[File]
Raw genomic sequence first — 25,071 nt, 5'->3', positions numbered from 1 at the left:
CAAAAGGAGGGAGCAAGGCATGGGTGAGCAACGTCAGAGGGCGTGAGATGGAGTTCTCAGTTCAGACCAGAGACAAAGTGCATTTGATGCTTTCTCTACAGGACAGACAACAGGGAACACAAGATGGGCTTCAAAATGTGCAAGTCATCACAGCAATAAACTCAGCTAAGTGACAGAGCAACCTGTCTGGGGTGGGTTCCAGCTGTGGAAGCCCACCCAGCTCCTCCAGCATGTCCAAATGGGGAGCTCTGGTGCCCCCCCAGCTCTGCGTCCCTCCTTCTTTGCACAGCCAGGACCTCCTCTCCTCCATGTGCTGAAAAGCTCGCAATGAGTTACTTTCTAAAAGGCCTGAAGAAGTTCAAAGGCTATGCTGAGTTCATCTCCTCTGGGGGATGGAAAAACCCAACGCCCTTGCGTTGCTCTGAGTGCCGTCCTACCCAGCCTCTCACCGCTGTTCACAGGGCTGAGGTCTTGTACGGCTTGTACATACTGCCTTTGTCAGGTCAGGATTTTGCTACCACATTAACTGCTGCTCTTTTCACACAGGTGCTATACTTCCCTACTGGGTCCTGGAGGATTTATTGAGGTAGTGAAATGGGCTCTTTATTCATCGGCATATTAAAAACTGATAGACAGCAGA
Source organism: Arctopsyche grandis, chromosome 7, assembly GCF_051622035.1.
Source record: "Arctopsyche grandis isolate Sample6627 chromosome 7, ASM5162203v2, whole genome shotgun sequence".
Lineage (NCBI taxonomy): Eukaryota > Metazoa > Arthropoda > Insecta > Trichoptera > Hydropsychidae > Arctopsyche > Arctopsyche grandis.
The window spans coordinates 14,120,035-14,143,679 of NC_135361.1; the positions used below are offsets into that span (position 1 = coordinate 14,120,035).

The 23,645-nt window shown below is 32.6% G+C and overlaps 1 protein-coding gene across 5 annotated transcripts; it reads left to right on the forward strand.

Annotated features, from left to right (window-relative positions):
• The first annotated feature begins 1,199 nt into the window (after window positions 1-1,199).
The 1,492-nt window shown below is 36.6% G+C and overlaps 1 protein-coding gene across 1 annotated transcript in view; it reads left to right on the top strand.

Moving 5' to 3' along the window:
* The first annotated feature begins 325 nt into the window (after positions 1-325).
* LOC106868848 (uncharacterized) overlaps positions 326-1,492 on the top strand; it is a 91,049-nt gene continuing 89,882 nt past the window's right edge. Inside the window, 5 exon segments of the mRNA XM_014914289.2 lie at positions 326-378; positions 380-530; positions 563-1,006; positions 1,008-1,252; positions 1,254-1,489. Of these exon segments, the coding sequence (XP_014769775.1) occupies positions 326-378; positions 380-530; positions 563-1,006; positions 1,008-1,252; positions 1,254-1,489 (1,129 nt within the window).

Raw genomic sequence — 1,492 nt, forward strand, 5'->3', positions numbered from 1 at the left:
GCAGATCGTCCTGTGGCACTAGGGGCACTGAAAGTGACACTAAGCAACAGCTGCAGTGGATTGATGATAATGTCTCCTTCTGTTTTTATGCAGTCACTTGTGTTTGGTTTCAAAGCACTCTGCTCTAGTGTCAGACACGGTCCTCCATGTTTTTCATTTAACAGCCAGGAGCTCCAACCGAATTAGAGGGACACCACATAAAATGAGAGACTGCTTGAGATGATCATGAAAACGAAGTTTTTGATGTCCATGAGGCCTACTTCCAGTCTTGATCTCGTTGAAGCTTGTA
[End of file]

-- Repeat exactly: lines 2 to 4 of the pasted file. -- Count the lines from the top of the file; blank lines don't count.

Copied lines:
CAAAAGGAGGGAGCAAGGCATGGGTGAGCAACGTCAGAGGGCGTGAGATGGAGTTCTCAGTTCAGACCAGAGACAAAGTGCATTTGATGCTTTCTCTACAGGACAGACAACAGGGAACACAAGATGGGCTTCAAAATGTGCAAGTCATCACAGCAATAAACTCAGCTAAGTGACAGAGCAACCTGTCTGGGGTGGGTTCCAGCTGTGGAAGCCCACCCAGCTCCTCCAGCATGTCCAAATGGGGAGCTCTGGTGCCCCCCCAGCTCTGCGTCCCTCCTTCTTTGCACAGCCAGGACCTCCTCTCCTCCATGTGCTGAAAAGCTCGCAATGAGTTACTTTCTAAAAGGCCTGAAGAAGTTCAAAGGCTATGCTGAGTTCATCTCCTCTGGGGGATGGAAAAACCCAACGCCCTTGCGTTGCTCTGAGTGCCGTCCTACCCAGCCTCTCACCGCTGTTCACAGGGCTGAGGTCTTGTACGGCTTGTACATACTGCCTTTGTCAGGTCAGGATTTTGCTACCACATTAACTGCTGCTCTTTTCACACAGGTGCTATACTTCCCTACTGGGTCCTGGAGGATTTATTGAGGTAGTGAAATGGGCTCTTTATTCATCGGCATATTAAAAACTGATAGACAGCAGA
Source organism: Arctopsyche grandis, chromosome 7, assembly GCF_051622035.1.
Source record: "Arctopsyche grandis isolate Sample6627 chromosome 7, ASM5162203v2, whole genome shotgun sequence".